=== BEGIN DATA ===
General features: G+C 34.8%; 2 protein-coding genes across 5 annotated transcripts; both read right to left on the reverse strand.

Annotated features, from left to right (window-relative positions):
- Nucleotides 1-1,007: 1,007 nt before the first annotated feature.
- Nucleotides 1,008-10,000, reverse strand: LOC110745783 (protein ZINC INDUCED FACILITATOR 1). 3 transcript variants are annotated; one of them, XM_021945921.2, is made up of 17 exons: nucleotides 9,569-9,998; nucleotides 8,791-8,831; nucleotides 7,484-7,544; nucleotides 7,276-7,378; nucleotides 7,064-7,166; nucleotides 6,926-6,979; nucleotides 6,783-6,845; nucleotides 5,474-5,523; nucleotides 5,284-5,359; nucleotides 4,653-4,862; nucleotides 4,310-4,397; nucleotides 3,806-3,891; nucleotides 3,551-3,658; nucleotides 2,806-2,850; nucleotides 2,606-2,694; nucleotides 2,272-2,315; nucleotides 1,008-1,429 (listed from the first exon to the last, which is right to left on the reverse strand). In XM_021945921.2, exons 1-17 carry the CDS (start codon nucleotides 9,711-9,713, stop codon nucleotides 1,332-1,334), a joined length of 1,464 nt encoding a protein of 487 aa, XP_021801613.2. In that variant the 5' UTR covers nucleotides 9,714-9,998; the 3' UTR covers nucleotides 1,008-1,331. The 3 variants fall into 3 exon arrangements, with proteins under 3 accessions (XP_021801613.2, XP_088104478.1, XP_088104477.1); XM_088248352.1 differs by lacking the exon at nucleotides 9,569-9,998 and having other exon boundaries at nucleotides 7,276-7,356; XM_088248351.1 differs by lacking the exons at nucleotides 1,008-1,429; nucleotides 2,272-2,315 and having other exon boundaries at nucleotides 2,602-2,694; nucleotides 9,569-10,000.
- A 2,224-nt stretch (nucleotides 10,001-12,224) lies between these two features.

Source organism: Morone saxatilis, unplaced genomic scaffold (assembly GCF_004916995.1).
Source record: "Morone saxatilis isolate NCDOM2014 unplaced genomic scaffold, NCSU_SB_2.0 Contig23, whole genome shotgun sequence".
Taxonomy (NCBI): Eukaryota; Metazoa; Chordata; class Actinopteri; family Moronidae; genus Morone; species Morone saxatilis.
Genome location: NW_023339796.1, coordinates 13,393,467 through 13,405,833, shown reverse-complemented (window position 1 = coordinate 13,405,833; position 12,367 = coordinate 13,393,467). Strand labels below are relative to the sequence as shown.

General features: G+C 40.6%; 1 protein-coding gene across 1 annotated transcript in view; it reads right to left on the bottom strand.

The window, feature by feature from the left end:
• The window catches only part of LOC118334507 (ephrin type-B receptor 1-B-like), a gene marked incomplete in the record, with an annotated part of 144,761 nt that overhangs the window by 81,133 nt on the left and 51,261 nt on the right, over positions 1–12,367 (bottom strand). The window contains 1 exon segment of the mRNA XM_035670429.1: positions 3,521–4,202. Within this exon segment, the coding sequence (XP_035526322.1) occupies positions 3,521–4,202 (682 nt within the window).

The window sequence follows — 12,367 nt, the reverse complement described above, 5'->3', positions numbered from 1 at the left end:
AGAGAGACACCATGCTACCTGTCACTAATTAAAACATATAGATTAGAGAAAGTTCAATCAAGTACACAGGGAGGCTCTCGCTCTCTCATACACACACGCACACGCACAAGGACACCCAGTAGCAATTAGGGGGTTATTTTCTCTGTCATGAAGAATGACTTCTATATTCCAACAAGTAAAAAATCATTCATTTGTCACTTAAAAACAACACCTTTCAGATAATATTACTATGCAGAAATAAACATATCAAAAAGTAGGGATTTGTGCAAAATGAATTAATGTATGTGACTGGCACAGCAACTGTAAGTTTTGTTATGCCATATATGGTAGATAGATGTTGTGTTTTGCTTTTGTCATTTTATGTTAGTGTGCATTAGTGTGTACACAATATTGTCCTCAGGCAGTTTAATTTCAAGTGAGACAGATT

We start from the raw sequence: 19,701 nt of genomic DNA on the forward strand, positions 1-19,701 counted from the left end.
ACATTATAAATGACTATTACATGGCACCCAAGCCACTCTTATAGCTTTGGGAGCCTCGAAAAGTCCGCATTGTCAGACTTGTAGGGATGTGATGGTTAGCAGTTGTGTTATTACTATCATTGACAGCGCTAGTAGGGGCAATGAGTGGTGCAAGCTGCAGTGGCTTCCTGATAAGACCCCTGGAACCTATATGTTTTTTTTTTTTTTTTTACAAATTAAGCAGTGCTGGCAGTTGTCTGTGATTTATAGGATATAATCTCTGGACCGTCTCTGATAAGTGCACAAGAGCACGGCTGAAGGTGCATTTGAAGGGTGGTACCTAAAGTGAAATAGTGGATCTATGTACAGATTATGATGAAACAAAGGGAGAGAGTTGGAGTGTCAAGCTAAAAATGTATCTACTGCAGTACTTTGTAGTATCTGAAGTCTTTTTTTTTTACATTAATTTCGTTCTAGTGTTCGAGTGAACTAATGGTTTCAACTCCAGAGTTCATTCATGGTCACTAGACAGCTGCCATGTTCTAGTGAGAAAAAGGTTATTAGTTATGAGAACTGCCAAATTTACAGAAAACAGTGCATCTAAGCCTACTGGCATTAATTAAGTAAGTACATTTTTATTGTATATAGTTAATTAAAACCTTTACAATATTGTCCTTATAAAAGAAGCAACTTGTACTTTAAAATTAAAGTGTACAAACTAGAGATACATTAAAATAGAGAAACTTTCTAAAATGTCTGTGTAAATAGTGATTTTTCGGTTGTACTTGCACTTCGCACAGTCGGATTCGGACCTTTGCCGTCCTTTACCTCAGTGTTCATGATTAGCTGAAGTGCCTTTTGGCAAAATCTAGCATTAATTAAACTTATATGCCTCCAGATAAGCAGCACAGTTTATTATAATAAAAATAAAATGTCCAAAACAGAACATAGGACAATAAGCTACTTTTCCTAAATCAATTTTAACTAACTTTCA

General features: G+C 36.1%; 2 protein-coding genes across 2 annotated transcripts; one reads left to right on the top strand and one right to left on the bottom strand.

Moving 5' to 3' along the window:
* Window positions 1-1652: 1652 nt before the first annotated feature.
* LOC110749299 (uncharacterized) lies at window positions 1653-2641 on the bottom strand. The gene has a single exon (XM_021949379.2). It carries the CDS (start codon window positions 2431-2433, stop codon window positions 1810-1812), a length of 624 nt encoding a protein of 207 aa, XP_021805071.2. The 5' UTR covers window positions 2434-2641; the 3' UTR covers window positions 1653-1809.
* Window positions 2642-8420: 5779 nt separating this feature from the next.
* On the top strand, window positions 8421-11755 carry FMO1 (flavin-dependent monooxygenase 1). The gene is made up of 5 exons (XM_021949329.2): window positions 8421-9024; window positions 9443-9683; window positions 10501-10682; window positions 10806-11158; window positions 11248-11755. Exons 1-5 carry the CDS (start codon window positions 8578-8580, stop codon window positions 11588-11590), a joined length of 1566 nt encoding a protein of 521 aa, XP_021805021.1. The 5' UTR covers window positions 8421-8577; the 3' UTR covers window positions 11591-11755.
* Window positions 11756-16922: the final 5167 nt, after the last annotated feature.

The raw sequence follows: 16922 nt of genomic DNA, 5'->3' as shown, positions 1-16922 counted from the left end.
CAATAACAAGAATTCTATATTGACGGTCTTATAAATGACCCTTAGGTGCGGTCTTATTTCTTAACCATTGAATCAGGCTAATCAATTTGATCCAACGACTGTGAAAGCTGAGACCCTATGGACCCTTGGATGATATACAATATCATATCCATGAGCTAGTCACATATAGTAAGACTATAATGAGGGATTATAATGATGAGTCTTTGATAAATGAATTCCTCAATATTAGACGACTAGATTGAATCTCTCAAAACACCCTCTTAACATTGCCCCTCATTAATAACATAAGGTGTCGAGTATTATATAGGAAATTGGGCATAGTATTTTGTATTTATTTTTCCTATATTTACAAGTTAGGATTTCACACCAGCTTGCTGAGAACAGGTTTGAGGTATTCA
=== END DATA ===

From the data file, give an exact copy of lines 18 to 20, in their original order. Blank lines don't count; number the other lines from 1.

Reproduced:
Moving 5' to 3' along the window:
* Window positions 1-1652: 1652 nt before the first annotated feature.
* LOC110749299 (uncharacterized) lies at window positions 1653-2641 on the bottom strand. The gene has a single exon (XM_021949379.2). It carries the CDS (start codon window positions 2431-2433, stop codon window positions 1810-1812), a length of 624 nt encoding a protein of 207 aa, XP_021805071.2. The 5' UTR covers window positions 2434-2641; the 3' UTR covers window positions 1653-1809.